Fluoxetine and Duloxetine, both these medications which belong to the SNRIs class of drugs. That is precisely used to treat mental health-related issues namely; depression, anxiety, OCD. To know further continue reading.
What is Fluoxetine?
Fluoxetine is prescribed to treat depression, obsessive-compulsive disorder, some eating disorders, and panic attacks. Fluoxetine is also used to relieve the symptoms of the premenstrual dysphoric disorder, including mood swings, irritability, bloating, and breast tenderness. It can also be used along with olanzapine to treat depression that did not respond to other medications and episodes of depression in people with bipolar I disorder. Fluoxetine is in a class of medications called selective serotonin reuptake inhibitors (SSRIs). It works by increasing the amount of serotonin, a natural substance in the brain that helps maintain mental balance.
What is Duloxetine?
Duloxetine treats depression in adults and generalized anxiety disorder in adults and children seven years of age and older. Duloxetine is also used to treat pain and tingling caused because of diabetic neuropathy in adults and fibromyalgia in adults and children 13 years of age and older. It is also used to treat ongoing bone or muscle pain such as lower back pain or osteoarthritis in adults. Duloxetine is in a class of medications called selective serotonin and norepinephrine reuptake inhibitors (SNRIs). It works by increasing the amounts of serotonin and norepinephrine, natural substances in the brain that help maintain mental balance and stop the movement of pain signals in the brain (Bergstrom, R., 2011).
How Fluoxetine Is Different From Duloxetine
Both fluoxetine and duloxetine are medications used to treat major depression and anxiety disorders. But fluoxetine and duloxetine work in the brain in different ways. Fluoxetine is a selective serotonin reuptake inhibitor (SSRI), while Duloxetine is a serotonin-norepinephrine reuptake inhibitor (SNRI).
Fluoxetine primarily affects serotonin and is typically used for mood disorders. It may treat a wider variety of mood disorders than duloxetine, including bipolar disorder.
Duloxetine works on both serotonin and norepinephrine, so it has applications in treating some issues where fluoxetine wouldn’t work. Issues like nerve pain and fibromyalgia may be treated with duloxetine.
Fluoxetine may be taken with or without food. Fluoxetine (Prozac) capsules, tablets, and liquid are usually taken once a day in the morning or twice a day, in the morning and at noon. Fluoxetine delayed-release capsules are generally taken once a week. Fluoxetine (Sarafem) is usually taken once a day, either every day of the month or on certain days of the month. It may take 4 to 5 weeks or longer before you feel the full benefit of fluoxetine (Benfield, P., Heel, R.C., and Lewis, S.P., 1986).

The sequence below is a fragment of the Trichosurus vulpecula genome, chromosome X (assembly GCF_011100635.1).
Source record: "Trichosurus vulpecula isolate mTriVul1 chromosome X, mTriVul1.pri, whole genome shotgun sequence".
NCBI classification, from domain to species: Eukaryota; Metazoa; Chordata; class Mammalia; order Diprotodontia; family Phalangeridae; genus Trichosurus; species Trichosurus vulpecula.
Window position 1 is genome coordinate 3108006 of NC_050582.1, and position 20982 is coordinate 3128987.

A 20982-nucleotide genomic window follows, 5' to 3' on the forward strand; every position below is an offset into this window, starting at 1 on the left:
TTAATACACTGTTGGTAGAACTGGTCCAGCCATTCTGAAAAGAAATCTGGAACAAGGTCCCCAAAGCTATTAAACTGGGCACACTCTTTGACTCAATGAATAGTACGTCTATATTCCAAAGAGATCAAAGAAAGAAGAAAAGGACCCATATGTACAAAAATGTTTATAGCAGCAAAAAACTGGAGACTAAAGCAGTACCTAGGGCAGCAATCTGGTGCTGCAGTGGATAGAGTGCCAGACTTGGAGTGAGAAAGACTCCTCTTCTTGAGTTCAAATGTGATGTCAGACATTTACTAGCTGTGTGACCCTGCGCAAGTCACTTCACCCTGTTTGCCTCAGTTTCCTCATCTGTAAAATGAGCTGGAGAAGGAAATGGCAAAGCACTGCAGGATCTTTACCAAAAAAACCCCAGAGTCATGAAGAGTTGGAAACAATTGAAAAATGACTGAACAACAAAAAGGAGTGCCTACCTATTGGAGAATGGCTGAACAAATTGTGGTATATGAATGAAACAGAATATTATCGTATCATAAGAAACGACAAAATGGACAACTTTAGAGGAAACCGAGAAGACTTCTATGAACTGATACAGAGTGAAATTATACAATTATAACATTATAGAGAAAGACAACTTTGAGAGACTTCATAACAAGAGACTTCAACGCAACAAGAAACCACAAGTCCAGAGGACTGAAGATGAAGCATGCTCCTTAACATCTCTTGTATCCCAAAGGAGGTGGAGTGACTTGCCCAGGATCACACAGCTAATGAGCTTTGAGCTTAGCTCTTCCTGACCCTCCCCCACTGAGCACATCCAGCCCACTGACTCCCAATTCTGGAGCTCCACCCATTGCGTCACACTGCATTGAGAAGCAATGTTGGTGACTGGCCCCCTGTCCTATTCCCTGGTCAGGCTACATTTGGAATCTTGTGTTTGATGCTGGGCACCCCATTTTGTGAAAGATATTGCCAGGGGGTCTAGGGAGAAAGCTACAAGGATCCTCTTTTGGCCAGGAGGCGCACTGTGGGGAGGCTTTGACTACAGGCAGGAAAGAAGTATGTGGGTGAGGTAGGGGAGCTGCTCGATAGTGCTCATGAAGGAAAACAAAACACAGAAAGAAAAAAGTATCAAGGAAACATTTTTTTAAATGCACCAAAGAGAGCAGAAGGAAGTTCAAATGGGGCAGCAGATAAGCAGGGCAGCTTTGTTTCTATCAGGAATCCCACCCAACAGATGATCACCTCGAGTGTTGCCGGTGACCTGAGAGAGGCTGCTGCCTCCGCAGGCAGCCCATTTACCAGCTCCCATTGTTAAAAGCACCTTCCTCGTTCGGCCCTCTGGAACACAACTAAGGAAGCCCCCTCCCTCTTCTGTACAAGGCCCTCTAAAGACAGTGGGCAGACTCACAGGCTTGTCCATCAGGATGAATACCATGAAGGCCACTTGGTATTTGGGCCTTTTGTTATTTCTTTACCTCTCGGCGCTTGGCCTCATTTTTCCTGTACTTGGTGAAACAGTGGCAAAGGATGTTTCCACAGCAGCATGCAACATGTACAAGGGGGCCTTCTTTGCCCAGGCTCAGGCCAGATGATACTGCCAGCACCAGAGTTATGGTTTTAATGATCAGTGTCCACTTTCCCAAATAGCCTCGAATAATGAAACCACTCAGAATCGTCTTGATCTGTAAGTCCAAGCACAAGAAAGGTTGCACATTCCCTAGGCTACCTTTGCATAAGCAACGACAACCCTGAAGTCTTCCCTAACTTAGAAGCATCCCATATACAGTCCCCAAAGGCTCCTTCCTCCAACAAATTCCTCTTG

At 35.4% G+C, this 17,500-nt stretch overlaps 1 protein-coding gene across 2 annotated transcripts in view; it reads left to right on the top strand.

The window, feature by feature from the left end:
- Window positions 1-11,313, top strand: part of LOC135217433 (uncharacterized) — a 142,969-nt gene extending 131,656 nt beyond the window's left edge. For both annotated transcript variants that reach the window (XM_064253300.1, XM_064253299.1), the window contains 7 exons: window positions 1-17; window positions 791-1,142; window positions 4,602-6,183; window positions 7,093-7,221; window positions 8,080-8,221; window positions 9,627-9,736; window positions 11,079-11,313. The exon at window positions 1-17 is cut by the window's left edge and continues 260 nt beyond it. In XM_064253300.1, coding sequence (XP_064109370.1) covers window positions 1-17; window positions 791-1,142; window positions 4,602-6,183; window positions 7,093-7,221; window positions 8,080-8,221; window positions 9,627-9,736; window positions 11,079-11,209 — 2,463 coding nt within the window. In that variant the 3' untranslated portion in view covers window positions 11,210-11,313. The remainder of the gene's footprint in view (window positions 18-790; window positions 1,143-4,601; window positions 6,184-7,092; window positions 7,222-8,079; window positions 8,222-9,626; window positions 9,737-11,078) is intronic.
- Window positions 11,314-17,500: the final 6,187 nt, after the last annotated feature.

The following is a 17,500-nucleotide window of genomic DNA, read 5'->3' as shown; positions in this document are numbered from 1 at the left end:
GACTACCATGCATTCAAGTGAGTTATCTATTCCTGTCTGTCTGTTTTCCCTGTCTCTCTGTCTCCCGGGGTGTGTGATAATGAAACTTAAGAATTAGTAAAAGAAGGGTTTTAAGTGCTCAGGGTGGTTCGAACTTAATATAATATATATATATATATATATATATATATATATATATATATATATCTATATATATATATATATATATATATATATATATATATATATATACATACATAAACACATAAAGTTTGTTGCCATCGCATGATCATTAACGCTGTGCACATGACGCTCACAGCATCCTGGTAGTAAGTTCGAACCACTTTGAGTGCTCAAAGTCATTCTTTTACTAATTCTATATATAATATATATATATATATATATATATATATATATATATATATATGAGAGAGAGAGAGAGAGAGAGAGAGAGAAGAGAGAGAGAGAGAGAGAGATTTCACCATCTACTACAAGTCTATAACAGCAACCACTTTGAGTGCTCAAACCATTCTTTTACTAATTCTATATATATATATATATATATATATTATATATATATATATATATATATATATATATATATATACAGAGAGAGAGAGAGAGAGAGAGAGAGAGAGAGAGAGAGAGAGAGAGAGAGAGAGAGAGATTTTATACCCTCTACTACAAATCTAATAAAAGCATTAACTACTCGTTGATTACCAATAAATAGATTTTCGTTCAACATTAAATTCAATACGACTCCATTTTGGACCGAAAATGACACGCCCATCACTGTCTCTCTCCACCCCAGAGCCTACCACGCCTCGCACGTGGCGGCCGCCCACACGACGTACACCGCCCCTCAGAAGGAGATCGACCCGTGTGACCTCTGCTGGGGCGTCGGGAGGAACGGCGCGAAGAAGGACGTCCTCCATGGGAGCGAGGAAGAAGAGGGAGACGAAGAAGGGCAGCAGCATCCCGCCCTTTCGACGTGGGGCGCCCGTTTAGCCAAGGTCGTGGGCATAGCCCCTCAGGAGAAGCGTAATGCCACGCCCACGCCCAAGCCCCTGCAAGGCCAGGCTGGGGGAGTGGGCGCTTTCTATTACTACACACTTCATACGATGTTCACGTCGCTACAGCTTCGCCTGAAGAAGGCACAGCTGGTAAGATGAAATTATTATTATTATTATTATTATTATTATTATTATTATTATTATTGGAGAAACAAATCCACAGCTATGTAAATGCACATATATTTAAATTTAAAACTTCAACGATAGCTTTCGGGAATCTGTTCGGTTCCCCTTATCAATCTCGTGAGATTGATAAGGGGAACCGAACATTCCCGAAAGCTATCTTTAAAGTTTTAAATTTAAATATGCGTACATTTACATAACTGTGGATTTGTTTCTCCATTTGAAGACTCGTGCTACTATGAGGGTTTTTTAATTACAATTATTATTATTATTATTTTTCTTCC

It is usually taken once or twice a day with or without food. When duloxetine is used to treat generalized anxiety disorder, the pain of diabetic neuropathy, fibromyalgia, or ongoing bone or muscle pain, it is usually taken once a day with or without food. Take duloxetine at around the same time(s) every day. Duloxetine may help control your symptoms but will not cure your condition.
Some Severe Side Effects Of Fluoxetine
- Hives or blisters
- Joint pain
- Swelling of the face, throat, tongue, lips, eyes, hands, feet, ankles, or lower legs
Some Common Side Effects Of Fluoxetine
- Difficulty falling asleep or staying asleep
- Dry mouth
Some Serious Side Effects Of Duloxetine
- Unusual bruising or bleeding
- Pain in the upper right part of the stomach
- Swelling of the abdomen
- Yellowing of the skin or eyes
- Dark-colored urine
- Loss of appetite
- Extreme tiredness or weakness
Some Common Side Effects Of Duloxetine
- Unusual bruising or bleeding
- Nausea or vomiting
- Acid Reflux or Heat Burn
- Dry mouth
Warnings For Fluoxetine And Duloxetine Usage
Young adults up to 24 years of age who took fluoxetine during clinical studies became suicidal or thinking about harming themselves or planning or trying to do so. Children, teenagers, and young adults who take fluoxetine to treat depression or other mental illnesses. They may be more likely to become suicidal than those who do not take any antidepressants to treat these conditions. However, experts are not sure about how great this risk is and how much it should be considered in deciding whether a child or teenager should take an antidepressant.